Effective 1x1 Meetings with Your Boss


These precious nuggets of time with your boss can be tremendously valuable for your career! These meetings are one of the best ways to proactively show your boss the value you bring to their team and the value you bring to the company as a whole. And value is key!
So, how do we conduct an effective 1x1 meeting with your boss? Let’s check it out:

1. Schedule it. If you don’t have 1x1 meetings with your boss already scheduled, then set some up today. Let your boss know that you will be putting one on their calendar – and then schedule one on their calendar. Remind them of the value it will bring to both of you.
Bonus tip: If your boss be-bops into work in the morning in a great mood and a smile on their face, then have the meetings in the morning. If your boss drags in with dark circles under their eyes each morning, then definitely have the meetings in the afternoon. This way you are setting your meeting up for success – by picking the time that is best for your boss.

2. Opportunity. These are not just worthless meetings to get more face time with your boss. These are scheduled opportunities for you to develop your career. Use them wisely!

3. Be on time. Every minute counts. So, please do not waste a single minute.

4. Start with a salutation. Say hello. Use their name. Look them in the eye. Smile. Ask them how their day is going. Ease into the topics on your list. Do not come racing to the meeting in mid-sentence of something that’s been on your mind for the last 3 weeks – that can set the wrong first impression for the meeting.

5. Success story. Try to start the meeting with a success story – it can be a small or large story. What a great way to set the tone for the meeting! First impressions truly matter, even during seemingly mundane 1x1 meetings.

6. Know your boss’s style. Are they a numbers person? If so, quantify things. Are they a visual person? Then bring paper to draw charts/figures. Are they a multi-tasker? Then, send a follow-up email after the meeting to summarize the topics (in case they were sending emails or texts during your meeting).

7. Prioritize the items. Sometimes your boss might be pulled out of the meeting early. If so, make sure you have already gone over the toughest and most important items early in the meeting.

8. Make it easy for them. Bring a list of the things that you need to discuss with them. Show the items you have worked on since your last meeting and include new items to discuss.

9. Give background information. For any topics that are new to your boss, give them some background information, so they understand the context of the situation. It doesn’t have to be a thesis of background information, but just enough so they can follow along with the story without getting lost.

10. Provide solutions, not problems. Yeah, yeah. It’s cliché. But it’s true, my friends. Don’t just complain at these meetings (even though that is often the easiest thing to do). If there is a situation that needs to be solved, present the problem and then promptly present the proposed corresponding solutions. It is way easier for a boss to respond to suggestions, rather than expect them to come up with a solution on the spot. Additionally, your boss may disagree with your proposed solutions, but at least you have been able to demonstrate that you are being proactive and have a mind of your own!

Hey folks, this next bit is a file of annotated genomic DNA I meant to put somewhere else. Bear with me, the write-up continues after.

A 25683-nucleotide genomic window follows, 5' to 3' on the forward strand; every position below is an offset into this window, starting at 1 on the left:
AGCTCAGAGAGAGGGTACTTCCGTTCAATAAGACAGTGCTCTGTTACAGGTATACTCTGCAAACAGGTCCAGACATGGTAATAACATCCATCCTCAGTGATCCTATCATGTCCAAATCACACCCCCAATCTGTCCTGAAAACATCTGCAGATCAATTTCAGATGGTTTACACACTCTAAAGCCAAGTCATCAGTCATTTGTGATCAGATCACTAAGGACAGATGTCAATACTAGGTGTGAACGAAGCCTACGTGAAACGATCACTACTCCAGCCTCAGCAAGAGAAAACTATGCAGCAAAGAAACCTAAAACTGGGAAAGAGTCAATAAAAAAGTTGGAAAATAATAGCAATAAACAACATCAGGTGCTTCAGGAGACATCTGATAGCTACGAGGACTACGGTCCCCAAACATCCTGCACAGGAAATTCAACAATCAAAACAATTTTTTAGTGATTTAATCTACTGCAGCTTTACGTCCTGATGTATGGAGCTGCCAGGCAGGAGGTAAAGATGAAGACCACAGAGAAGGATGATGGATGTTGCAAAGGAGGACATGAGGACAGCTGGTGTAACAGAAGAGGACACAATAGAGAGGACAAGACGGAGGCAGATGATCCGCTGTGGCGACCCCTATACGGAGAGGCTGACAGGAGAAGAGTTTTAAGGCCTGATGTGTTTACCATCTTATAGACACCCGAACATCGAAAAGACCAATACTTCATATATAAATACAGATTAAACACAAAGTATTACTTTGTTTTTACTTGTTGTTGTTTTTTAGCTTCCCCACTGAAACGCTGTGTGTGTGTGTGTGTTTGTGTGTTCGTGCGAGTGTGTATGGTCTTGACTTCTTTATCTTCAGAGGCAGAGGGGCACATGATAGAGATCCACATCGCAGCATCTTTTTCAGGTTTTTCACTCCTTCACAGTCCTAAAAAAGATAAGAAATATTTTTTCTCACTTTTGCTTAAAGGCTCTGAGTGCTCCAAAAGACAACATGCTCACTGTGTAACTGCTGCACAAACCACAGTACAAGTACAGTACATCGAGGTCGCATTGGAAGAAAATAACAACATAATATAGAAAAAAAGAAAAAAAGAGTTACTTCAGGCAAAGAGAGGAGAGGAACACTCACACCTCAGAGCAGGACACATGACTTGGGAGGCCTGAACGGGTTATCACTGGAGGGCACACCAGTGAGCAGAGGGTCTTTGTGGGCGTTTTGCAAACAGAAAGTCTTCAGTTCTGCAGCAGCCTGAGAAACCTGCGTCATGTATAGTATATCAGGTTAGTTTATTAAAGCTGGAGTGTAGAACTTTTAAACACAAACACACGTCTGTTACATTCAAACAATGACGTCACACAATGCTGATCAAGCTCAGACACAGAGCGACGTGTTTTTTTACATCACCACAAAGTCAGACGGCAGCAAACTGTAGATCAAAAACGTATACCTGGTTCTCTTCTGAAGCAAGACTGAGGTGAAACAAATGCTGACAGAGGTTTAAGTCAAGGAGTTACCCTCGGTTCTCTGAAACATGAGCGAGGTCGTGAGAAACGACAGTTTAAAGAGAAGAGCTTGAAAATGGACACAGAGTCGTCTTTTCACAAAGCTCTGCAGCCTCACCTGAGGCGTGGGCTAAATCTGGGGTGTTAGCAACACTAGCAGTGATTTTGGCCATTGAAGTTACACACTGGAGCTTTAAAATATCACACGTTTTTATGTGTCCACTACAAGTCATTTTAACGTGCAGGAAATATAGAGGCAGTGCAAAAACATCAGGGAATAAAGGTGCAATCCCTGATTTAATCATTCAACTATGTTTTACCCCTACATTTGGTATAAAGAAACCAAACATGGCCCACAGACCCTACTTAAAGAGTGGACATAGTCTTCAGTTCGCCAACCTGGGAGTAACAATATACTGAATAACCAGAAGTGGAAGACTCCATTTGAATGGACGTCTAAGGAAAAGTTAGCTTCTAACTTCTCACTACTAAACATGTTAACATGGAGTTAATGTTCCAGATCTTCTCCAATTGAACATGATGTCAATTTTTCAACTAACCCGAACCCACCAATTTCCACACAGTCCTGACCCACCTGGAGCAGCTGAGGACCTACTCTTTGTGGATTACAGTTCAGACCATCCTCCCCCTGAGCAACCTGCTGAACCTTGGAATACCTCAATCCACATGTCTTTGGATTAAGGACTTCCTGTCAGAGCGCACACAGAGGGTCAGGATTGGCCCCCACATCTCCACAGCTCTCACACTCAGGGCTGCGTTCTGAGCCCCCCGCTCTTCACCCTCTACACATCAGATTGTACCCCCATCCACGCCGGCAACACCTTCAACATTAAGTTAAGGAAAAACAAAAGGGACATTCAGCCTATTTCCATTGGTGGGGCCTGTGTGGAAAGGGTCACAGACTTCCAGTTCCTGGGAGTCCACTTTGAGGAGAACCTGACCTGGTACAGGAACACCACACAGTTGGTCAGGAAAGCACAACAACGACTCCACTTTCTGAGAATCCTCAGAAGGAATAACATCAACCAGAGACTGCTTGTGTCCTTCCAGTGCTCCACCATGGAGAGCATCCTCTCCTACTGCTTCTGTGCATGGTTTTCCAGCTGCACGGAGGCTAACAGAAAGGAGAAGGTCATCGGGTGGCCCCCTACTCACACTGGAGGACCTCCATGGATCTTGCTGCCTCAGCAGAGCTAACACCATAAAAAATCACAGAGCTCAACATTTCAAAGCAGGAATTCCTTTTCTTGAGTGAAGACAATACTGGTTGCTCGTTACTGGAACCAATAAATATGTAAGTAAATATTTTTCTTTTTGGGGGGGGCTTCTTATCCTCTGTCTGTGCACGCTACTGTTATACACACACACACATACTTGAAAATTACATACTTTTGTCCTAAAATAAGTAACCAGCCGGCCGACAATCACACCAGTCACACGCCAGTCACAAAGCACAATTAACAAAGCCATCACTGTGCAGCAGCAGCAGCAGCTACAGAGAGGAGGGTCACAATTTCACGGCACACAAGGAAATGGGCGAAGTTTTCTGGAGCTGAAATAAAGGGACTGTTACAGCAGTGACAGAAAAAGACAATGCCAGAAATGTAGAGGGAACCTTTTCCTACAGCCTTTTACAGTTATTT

11. Determine clear action items. Before you leave the meeting, make sure that each of you knows what the action items are for everyone – including the people not in the room. Distribute the action items after the meeting, if there is one for someone not in the meeting. Make sure there are clear deadlines for each action items.

12. Ask for feedback. Maybe every 3 rd or 4 th 1x1 meeting, ask “How am I doing?” – or – “Is there anything I can do better?” This shows that you are coachable and are trying to do your best. Bosses LOVE that. Some bosses will say you are doing great. However, please be prepared…they may give some criticism. Be open to it, since you have opened the door to it. Regardless, whatever they say, take it seriously and make strides to make the improvements they suggest.

13. Praise someone – maybe even yourself occasionally. Give a compliment to someone else for something they did well. Give some good news. You are showing that you are a leader who leads with respect and integrity.

14. Ask the most important question as you leave. “Is there anything else I can do to help?” This. This question leaves your boss knowing that you are a team member and are trying to make their job easier. So, you’ve started the meeting on a good note with a success story and left with your boss feeling confident in your collaboration skills.

Conducting effective 1x1 meetings while using these principles will impress your
boss, showcase your professionalism and the value you bring to the company,
keep you on the top of their mind when new opportunities arise and strengthen
this connection – for now and in the future.

Have a wonderful day, my friends and colleagues~